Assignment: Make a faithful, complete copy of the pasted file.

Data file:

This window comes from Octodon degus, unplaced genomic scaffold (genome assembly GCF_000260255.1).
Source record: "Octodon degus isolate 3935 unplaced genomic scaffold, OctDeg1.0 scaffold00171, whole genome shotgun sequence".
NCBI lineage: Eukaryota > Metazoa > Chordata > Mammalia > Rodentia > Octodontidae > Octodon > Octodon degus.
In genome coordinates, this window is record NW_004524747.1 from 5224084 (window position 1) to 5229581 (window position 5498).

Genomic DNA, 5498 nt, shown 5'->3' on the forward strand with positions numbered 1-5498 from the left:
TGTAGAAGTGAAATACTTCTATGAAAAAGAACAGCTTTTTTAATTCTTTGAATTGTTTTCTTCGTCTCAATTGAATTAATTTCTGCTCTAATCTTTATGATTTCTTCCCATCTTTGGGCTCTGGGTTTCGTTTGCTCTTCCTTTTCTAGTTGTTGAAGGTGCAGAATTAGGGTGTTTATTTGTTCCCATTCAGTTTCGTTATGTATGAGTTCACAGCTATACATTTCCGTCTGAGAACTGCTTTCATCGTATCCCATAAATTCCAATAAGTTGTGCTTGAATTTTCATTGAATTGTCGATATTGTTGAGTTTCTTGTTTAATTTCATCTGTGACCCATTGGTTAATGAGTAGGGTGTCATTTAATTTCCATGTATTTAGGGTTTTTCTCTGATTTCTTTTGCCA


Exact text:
This window comes from Octodon degus, unplaced genomic scaffold (genome assembly GCF_000260255.1).
Source record: "Octodon degus isolate 3935 unplaced genomic scaffold, OctDeg1.0 scaffold00171, whole genome shotgun sequence".
NCBI lineage: Eukaryota > Metazoa > Chordata > Mammalia > Rodentia > Octodontidae > Octodon > Octodon degus.
In genome coordinates, this window is record NW_004524747.1 from 5224084 (window position 1) to 5229581 (window position 5498).

Genomic DNA, 5498 nt, shown 5'->3' on the forward strand with positions numbered 1-5498 from the left:
TGTAGAAGTGAAATACTTCTATGAAAAAGAACAGCTTTTTTAATTCTTTGAATTGTTTTCTTCGTCTCAATTGAATTAATTTCTGCTCTAATCTTTATGATTTCTTCCCATCTTTGGGCTCTGGGTTTCGTTTGCTCTTCCTTTTCTAGTTGTTGAAGGTGCAGAATTAGGGTGTTTATTTGTTCCCATTCAGTTTCGTTATGTATGAGTTCACAGCTATACATTTCCGTCTGAGAACTGCTTTCATCGTATCCCATAAATTCCAATAAGTTGTGCTTGAATTTTCATTGAATTGTCGATATTGTTGAGTTTCTTGTTTAATTTCATCTGTGACCCATTGGTTAATGAGTAGGGTGTCATTTAATTTCCATGTATTTAGGGTTTTTCTCTGATTTCTTTTGCCA